The music industry has come a long way since the phonograph, (which eventually became the record player), was invented in 1877. We’ve gone from giant machines carrying single, recorded tracks, to carrying tens of millions of songs in our pocket.
On that journey, the music industry has shifted massively as new technology arrived. We’ve seen tape players and boomboxes come by, then to walkmans and discmans.
But undoubtedly, there’s one company who changed the music industry more than anyone, and that’s Apple, with the introduction of both the iPod in 2001 and the iTunes store in 2003.
Online Music Piracy
In the early 2000’s the music industry was in complete and utter fear of online music piracy. By the end of 2002 it had successfully sued the file-sharing service, Napster into the ground, but this brought on more enemies that had learned from their fallen brother and were harder to kill – the likes of Limewire and BitTorrent began to take over.
While the record industry thought that the piracy problem could be solved by locking down the CD’s and their files with DRM, Apple saw that it was clear that what people wanted was a to be able to download songs cheaply and easily and at the time there was no other way to do this.
iTunes Was Born
On the 28th of April 2003, Apple launched iTunes and the world was forever changed. It has redefined how people buy music and the way not only music, but all digital media is consumed.
It took only one week for iTunes to sell one million songs, and not long after, it became the top music retailer – beating both online and physical retail stores.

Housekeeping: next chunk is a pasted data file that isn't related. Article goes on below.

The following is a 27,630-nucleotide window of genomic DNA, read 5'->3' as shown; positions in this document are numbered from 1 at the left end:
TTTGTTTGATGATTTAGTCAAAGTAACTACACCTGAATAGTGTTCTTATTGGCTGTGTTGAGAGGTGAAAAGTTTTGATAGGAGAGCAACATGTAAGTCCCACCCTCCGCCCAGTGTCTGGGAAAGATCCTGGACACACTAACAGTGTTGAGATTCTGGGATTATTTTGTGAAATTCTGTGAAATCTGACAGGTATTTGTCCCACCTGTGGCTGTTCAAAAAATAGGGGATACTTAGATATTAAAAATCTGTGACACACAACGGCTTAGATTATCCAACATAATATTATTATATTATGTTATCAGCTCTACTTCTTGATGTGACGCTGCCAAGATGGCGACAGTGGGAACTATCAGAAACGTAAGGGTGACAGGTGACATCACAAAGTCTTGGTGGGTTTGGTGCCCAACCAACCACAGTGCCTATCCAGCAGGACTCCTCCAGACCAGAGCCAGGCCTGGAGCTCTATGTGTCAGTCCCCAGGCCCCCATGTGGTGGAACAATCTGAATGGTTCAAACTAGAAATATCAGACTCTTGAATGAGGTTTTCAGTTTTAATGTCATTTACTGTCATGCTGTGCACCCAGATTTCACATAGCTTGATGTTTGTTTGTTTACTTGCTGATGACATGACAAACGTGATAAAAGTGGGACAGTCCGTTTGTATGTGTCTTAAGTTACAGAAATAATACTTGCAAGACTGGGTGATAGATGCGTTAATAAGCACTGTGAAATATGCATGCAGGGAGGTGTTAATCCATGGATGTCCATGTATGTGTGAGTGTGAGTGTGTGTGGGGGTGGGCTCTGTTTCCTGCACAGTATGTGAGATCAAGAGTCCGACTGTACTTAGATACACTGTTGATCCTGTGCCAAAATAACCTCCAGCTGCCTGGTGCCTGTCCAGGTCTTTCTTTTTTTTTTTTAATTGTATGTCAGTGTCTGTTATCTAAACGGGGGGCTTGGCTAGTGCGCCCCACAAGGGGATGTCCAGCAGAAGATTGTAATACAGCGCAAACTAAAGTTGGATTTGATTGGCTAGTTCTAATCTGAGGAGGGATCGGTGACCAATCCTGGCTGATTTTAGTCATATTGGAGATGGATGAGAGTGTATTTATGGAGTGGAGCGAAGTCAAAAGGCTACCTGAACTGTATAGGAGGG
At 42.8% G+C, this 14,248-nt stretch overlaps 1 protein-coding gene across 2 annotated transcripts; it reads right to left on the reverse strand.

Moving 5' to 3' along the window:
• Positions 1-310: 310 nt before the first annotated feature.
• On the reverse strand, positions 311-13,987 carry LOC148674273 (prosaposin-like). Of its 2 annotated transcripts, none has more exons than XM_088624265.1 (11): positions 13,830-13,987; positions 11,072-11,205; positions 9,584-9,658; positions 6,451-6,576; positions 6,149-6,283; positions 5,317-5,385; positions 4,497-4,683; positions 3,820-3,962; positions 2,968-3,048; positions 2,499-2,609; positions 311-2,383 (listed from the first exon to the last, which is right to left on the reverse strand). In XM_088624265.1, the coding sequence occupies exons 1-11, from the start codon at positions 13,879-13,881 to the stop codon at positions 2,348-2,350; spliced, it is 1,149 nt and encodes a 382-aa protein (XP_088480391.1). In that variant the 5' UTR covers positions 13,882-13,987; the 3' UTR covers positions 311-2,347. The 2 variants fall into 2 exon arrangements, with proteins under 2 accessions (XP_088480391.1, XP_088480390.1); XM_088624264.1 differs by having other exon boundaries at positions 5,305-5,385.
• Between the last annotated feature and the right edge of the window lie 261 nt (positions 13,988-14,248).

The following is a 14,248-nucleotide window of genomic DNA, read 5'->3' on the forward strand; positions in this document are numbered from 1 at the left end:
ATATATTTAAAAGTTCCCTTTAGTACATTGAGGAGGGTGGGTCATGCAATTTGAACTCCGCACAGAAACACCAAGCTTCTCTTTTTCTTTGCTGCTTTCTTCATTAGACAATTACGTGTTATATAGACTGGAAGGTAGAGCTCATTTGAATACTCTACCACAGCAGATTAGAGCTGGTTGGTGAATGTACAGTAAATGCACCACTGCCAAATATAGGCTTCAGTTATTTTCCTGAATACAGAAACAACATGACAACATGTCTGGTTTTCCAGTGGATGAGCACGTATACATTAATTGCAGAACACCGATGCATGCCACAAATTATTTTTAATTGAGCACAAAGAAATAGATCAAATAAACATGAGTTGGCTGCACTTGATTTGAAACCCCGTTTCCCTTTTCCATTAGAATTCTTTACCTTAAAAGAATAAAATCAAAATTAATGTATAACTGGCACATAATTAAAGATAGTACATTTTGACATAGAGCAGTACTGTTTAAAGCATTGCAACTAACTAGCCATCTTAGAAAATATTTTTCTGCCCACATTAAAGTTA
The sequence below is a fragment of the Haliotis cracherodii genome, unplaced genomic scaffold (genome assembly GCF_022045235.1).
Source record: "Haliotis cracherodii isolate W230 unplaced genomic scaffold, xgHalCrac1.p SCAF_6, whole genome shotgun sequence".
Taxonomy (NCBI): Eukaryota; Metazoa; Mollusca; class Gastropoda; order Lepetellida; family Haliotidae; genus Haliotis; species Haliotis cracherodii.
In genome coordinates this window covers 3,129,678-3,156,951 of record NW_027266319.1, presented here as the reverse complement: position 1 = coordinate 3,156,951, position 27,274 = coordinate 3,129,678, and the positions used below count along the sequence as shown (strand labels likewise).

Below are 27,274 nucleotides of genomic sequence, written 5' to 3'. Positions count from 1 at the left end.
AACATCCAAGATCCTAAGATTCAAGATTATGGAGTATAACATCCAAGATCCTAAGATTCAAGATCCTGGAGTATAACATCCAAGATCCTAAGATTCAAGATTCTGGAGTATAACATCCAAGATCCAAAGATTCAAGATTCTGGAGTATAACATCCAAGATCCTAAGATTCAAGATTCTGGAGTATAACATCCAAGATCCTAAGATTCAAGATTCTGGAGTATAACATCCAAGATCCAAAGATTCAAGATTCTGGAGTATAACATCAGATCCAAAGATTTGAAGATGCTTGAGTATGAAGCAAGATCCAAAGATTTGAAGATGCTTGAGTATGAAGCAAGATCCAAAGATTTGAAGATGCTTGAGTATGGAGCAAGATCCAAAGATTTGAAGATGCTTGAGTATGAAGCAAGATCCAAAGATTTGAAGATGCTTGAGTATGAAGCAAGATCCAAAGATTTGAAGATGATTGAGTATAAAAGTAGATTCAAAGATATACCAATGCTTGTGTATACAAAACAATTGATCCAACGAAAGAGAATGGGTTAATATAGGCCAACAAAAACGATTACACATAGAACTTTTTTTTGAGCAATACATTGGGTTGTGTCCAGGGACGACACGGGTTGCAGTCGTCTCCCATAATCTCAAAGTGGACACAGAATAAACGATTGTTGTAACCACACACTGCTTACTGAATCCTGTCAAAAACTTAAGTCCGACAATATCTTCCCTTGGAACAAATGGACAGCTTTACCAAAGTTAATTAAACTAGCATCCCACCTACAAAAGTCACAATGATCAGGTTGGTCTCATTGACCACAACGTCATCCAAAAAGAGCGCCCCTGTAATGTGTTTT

In 2016, iTunes is still the biggest retailer of music in the world, with over 30 billion songs sold since it was released. The Australian Bureau of Statistics still puts music as one of the most popular things Australians buy on the internet, although this is changing more from individual song downloads to music streaming services.
The Switch To Streaming Music
These streaming music services, such as Spotify and Apple Music, offer users an ‘all they can eat’ library of music for around $10 every month.
While these streaming services are gaining significant popularity, with Roy Morgan believing 20% of Australians use one to listen to their music, piracy is still a problem in Australia and across the world.
Piracy Is Still A Problem
The problem has become so bad that the Australian government last year passed a bill to allow the blocking of websites which are deemed to exist solely for the purpose of illegal downloading.
Australian music artists have been very vocal about this, with the likes of David Greene from the Potbelleez saying that without proper copyright laws you might as well be “kissing the money goodbye and our career with it.” Tina Arena also announced her support for the program, claiming that pirating websites are “too easy to access”.
The music industry is scrambling to find a solution, with revenue from music nowhere near the levels it once experienced before the internet. Some form of music streaming is believed to be the right direction, with some investors in record label Universal, even believing that wider streaming adoption will double the revenue of the industry by 2020. This adoption of streaming in 2020 will also likely signify the end of the iPod and other dedicated music players, ending their slow decline into irrelevance.
Virtual Reality: Watch This Space
Virtual reality will also have a huge impact on the live music industry, with bands and artists in the future selling tickets to “virtual concerts” where people can view it live over the internet with a virtual reality headset from their living room, as if they were actually there. You’ll never need to worry about missing out on tickets to your favourite band again.
Last modified: November 17, 2016